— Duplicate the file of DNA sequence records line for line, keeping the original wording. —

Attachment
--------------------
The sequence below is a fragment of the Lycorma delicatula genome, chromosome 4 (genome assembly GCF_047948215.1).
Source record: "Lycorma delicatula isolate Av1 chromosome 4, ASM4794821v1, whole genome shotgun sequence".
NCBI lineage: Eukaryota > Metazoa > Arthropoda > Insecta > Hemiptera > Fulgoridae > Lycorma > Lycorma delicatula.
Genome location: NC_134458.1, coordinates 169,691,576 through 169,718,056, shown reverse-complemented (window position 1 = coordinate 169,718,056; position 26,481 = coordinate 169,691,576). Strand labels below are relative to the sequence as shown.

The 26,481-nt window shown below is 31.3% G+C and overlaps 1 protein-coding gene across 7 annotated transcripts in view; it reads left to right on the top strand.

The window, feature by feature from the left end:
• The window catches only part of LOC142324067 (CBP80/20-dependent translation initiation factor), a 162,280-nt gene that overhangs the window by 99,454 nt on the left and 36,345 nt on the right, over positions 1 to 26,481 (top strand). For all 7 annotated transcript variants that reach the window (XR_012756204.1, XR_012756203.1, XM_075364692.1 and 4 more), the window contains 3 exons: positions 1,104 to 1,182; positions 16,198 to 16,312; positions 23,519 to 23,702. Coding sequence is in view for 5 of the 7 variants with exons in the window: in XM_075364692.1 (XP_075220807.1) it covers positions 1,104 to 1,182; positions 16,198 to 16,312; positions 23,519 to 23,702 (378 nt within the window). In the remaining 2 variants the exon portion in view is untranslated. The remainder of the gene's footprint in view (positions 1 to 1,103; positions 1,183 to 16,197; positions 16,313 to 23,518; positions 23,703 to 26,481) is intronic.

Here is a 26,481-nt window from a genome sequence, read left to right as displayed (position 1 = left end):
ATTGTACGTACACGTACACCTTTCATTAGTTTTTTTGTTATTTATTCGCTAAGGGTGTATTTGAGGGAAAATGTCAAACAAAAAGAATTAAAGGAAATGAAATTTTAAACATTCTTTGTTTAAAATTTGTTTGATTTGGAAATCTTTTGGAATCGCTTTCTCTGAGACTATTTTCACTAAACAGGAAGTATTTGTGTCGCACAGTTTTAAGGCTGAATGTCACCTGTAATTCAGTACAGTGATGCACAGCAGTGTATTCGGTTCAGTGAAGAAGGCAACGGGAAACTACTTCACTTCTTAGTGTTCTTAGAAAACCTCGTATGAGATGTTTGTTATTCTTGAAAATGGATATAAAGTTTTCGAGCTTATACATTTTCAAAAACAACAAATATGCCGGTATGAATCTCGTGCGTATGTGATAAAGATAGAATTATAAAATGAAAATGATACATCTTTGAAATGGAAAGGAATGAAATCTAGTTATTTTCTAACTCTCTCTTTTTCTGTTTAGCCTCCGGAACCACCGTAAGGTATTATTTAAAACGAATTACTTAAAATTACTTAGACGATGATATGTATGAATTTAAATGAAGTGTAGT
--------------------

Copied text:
The sequence below is a fragment of the Lycorma delicatula genome, chromosome 4 (genome assembly GCF_047948215.1).
Source record: "Lycorma delicatula isolate Av1 chromosome 4, ASM4794821v1, whole genome shotgun sequence".
NCBI lineage: Eukaryota > Metazoa > Arthropoda > Insecta > Hemiptera > Fulgoridae > Lycorma > Lycorma delicatula.
Genome location: NC_134458.1, coordinates 169,691,576 through 169,718,056, shown reverse-complemented (window position 1 = coordinate 169,718,056; position 26,481 = coordinate 169,691,576). Strand labels below are relative to the sequence as shown.

The 26,481-nt window shown below is 31.3% G+C and overlaps 1 protein-coding gene across 7 annotated transcripts in view; it reads left to right on the top strand.

The window, feature by feature from the left end:
• The window catches only part of LOC142324067 (CBP80/20-dependent translation initiation factor), a 162,280-nt gene that overhangs the window by 99,454 nt on the left and 36,345 nt on the right, over positions 1 to 26,481 (top strand). For all 7 annotated transcript variants that reach the window (XR_012756204.1, XR_012756203.1, XM_075364692.1 and 4 more), the window contains 3 exons: positions 1,104 to 1,182; positions 16,198 to 16,312; positions 23,519 to 23,702. Coding sequence is in view for 5 of the 7 variants with exons in the window: in XM_075364692.1 (XP_075220807.1) it covers positions 1,104 to 1,182; positions 16,198 to 16,312; positions 23,519 to 23,702 (378 nt within the window). In the remaining 2 variants the exon portion in view is untranslated. The remainder of the gene's footprint in view (positions 1 to 1,103; positions 1,183 to 16,197; positions 16,313 to 23,518; positions 23,703 to 26,481) is intronic.

Here is a 26,481-nt window from a genome sequence, read left to right as displayed (position 1 = left end):
ATTGTACGTACACGTACACCTTTCATTAGTTTTTTTGTTATTTATTCGCTAAGGGTGTATTTGAGGGAAAATGTCAAACAAAAAGAATTAAAGGAAATGAAATTTTAAACATTCTTTGTTTAAAATTTGTTTGATTTGGAAATCTTTTGGAATCGCTTTCTCTGAGACTATTTTCACTAAACAGGAAGTATTTGTGTCGCACAGTTTTAAGGCTGAATGTCACCTGTAATTCAGTACAGTGATGCACAGCAGTGTATTCGGTTCAGTGAAGAAGGCAACGGGAAACTACTTCACTTCTTAGTGTTCTTAGAAAACCTCGTATGAGATGTTTGTTATTCTTGAAAATGGATATAAAGTTTTCGAGCTTATACATTTTCAAAAACAACAAATATGCCGGTATGAATCTCGTGCGTATGTGATAAAGATAGAATTATAAAATGAAAATGATACATCTTTGAAATGGAAAGGAATGAAATCTAGTTATTTTCTAACTCTCTCTTTTTCTGTTTAGCCTCCGGAACCACCGTAAGGTATTATTTAAAACGAATTACTTAAAATTACTTAGACGATGATATGTATGAATTTAAATGAAGTGTAGT